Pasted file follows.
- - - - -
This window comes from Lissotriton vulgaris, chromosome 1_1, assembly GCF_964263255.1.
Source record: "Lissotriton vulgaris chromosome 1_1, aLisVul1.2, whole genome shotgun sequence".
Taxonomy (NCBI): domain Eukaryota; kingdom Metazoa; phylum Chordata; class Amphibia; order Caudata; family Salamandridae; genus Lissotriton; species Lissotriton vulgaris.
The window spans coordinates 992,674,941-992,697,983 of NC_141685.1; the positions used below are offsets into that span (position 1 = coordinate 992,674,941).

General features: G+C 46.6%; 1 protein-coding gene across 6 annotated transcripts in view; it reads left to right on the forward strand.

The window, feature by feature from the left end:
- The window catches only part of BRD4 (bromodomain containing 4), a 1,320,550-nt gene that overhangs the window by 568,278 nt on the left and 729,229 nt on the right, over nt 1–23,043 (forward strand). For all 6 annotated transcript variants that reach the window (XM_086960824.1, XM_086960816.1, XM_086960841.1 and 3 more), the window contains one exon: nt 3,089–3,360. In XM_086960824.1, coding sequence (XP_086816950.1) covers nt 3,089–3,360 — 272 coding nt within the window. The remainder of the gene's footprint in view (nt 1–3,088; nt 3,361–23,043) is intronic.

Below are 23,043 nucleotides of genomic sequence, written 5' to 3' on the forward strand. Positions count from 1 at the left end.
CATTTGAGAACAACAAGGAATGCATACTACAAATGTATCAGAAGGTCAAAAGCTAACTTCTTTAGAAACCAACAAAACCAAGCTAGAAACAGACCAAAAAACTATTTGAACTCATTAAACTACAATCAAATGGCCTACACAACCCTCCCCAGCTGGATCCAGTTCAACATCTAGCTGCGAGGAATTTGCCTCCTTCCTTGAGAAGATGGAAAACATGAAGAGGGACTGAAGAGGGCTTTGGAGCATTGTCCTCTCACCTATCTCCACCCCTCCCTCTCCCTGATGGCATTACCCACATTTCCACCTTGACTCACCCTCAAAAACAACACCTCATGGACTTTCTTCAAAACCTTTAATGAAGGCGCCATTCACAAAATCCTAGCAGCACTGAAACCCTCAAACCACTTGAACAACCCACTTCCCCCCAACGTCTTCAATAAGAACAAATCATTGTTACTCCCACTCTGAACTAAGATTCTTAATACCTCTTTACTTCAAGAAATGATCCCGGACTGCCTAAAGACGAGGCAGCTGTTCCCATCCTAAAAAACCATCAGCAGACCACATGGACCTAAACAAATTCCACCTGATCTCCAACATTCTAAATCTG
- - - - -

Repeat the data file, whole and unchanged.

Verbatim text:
This window comes from Lissotriton vulgaris, chromosome 1_1, assembly GCF_964263255.1.
Source record: "Lissotriton vulgaris chromosome 1_1, aLisVul1.2, whole genome shotgun sequence".
Taxonomy (NCBI): domain Eukaryota; kingdom Metazoa; phylum Chordata; class Amphibia; order Caudata; family Salamandridae; genus Lissotriton; species Lissotriton vulgaris.
The window spans coordinates 992,674,941-992,697,983 of NC_141685.1; the positions used below are offsets into that span (position 1 = coordinate 992,674,941).

General features: G+C 46.6%; 1 protein-coding gene across 6 annotated transcripts in view; it reads left to right on the forward strand.

The window, feature by feature from the left end:
- The window catches only part of BRD4 (bromodomain containing 4), a 1,320,550-nt gene that overhangs the window by 568,278 nt on the left and 729,229 nt on the right, over nt 1–23,043 (forward strand). For all 6 annotated transcript variants that reach the window (XM_086960824.1, XM_086960816.1, XM_086960841.1 and 3 more), the window contains one exon: nt 3,089–3,360. In XM_086960824.1, coding sequence (XP_086816950.1) covers nt 3,089–3,360 — 272 coding nt within the window. The remainder of the gene's footprint in view (nt 1–3,088; nt 3,361–23,043) is intronic.

Below are 23,043 nucleotides of genomic sequence, written 5' to 3' on the forward strand. Positions count from 1 at the left end.
CATTTGAGAACAACAAGGAATGCATACTACAAATGTATCAGAAGGTCAAAAGCTAACTTCTTTAGAAACCAACAAAACCAAGCTAGAAACAGACCAAAAAACTATTTGAACTCATTAAACTACAATCAAATGGCCTACACAACCCTCCCCAGCTGGATCCAGTTCAACATCTAGCTGCGAGGAATTTGCCTCCTTCCTTGAGAAGATGGAAAACATGAAGAGGGACTGAAGAGGGCTTTGGAGCATTGTCCTCTCACCTATCTCCACCCCTCCCTCTCCCTGATGGCATTACCCACATTTCCACCTTGACTCACCCTCAAAAACAACACCTCATGGACTTTCTTCAAAACCTTTAATGAAGGCGCCATTCACAAAATCCTAGCAGCACTGAAACCCTCAAACCACTTGAACAACCCACTTCCCCCCAACGTCTTCAATAAGAACAAATCATTGTTACTCCCACTCTGAACTAAGATTCTTAATACCTCTTTACTTCAAGAAATGATCCCGGACTGCCTAAAGACGAGGCAGCTGTTCCCATCCTAAAAAACCATCAGCAGACCACATGGACCTAAACAAATTCCACCTGATCTCCAACATTCTAAATCTG